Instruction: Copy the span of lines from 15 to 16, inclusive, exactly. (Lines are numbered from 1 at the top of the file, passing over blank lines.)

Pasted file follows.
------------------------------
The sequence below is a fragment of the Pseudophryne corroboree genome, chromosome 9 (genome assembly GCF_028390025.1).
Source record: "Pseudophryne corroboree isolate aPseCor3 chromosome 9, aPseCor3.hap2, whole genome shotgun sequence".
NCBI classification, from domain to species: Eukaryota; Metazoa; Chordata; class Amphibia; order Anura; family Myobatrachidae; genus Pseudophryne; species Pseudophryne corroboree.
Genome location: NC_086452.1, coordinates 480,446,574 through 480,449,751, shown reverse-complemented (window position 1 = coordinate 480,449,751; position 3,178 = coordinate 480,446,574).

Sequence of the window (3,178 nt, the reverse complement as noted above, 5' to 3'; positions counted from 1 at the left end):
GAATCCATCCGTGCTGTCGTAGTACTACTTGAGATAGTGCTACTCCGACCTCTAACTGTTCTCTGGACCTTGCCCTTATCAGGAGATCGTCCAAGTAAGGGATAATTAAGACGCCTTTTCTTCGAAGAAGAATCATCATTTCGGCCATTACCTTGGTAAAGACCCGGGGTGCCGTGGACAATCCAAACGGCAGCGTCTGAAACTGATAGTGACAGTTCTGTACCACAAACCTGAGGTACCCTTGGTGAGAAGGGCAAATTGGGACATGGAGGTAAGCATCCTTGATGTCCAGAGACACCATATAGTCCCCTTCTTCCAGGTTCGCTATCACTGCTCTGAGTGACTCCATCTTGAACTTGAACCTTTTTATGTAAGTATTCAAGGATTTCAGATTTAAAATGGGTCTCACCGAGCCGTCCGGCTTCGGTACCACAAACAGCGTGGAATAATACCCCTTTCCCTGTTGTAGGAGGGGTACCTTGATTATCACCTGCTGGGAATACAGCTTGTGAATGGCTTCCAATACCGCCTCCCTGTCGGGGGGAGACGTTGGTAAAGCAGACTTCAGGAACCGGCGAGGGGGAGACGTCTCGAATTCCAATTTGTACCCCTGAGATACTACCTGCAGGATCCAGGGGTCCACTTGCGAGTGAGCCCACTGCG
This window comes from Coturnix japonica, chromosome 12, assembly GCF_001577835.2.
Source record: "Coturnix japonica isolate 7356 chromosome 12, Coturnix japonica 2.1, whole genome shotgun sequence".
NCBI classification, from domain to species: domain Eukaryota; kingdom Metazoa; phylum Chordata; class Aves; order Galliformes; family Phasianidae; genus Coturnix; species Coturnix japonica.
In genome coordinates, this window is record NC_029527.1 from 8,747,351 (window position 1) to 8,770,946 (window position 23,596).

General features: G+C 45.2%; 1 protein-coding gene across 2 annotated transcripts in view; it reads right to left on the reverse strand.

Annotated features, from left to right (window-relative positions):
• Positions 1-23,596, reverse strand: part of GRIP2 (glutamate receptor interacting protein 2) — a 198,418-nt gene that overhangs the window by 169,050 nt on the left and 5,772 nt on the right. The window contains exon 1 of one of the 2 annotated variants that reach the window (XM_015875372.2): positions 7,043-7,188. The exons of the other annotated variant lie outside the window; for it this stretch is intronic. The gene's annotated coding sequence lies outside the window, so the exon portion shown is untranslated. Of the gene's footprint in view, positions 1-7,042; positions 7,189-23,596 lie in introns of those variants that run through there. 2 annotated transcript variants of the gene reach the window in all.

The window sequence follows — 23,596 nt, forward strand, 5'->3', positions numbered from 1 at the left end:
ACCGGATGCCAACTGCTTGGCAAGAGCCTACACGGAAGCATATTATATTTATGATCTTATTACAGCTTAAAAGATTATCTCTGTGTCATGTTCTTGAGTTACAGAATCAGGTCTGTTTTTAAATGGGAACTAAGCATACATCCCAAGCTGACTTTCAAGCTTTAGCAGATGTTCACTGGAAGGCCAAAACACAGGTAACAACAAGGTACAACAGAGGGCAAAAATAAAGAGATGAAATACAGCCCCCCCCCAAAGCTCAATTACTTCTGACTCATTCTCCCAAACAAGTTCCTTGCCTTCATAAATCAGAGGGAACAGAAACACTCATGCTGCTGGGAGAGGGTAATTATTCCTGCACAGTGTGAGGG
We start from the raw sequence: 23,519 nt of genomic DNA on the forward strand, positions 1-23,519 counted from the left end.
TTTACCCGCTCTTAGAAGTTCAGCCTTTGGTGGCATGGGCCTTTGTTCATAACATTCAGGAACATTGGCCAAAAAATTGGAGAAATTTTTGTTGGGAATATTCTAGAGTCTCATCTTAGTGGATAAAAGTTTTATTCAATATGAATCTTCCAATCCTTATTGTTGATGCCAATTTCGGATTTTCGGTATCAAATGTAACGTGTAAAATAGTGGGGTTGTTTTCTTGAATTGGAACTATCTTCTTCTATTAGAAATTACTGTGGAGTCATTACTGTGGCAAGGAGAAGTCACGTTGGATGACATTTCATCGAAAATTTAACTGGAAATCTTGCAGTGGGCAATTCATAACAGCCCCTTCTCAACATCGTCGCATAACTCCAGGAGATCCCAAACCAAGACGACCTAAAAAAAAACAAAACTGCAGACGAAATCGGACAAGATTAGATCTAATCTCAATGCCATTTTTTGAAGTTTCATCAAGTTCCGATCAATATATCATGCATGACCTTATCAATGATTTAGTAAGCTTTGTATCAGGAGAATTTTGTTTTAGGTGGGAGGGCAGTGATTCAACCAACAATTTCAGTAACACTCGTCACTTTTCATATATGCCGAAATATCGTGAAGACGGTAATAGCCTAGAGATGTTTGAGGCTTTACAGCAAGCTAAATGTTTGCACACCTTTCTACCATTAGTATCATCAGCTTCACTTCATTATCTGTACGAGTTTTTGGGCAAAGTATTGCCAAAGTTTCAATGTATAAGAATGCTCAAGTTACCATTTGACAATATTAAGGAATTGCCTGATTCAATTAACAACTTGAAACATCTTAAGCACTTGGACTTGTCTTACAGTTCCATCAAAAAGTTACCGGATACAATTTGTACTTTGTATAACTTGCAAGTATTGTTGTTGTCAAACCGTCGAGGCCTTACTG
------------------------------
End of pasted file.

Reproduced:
ACCGGATGCCAACTGCTTGGCAAGAGCCTACACGGAAGCATATTATATTTATGATCTTATTACAGCTTAAAAGATTATCTCTGTGTCATGTTCTTGAGTTACAGAATCAGGTCTGTTTTTAAATGGGAACTAAGCATACATCCCAAGCTGACTTTCAAGCTTTAGCAGATGTTCACTGGAAGGCCAAAACACAGGTAACAACAAGGTACAACAGAGGGCAAAAATAAAGAGATGAAATACAGCCCCCCCCCAAAGCTCAATTACTTCTGACTCATTCTCCCAAACAAGTTCCTTGCCTTCATAAATCAGAGGGAACAGAAACACTCATGCTGCTGGGAGAGGGTAATTATTCCTGCACAGTGTGAGGG
We start from the raw sequence: 23,519 nt of genomic DNA on the forward strand, positions 1-23,519 counted from the left end.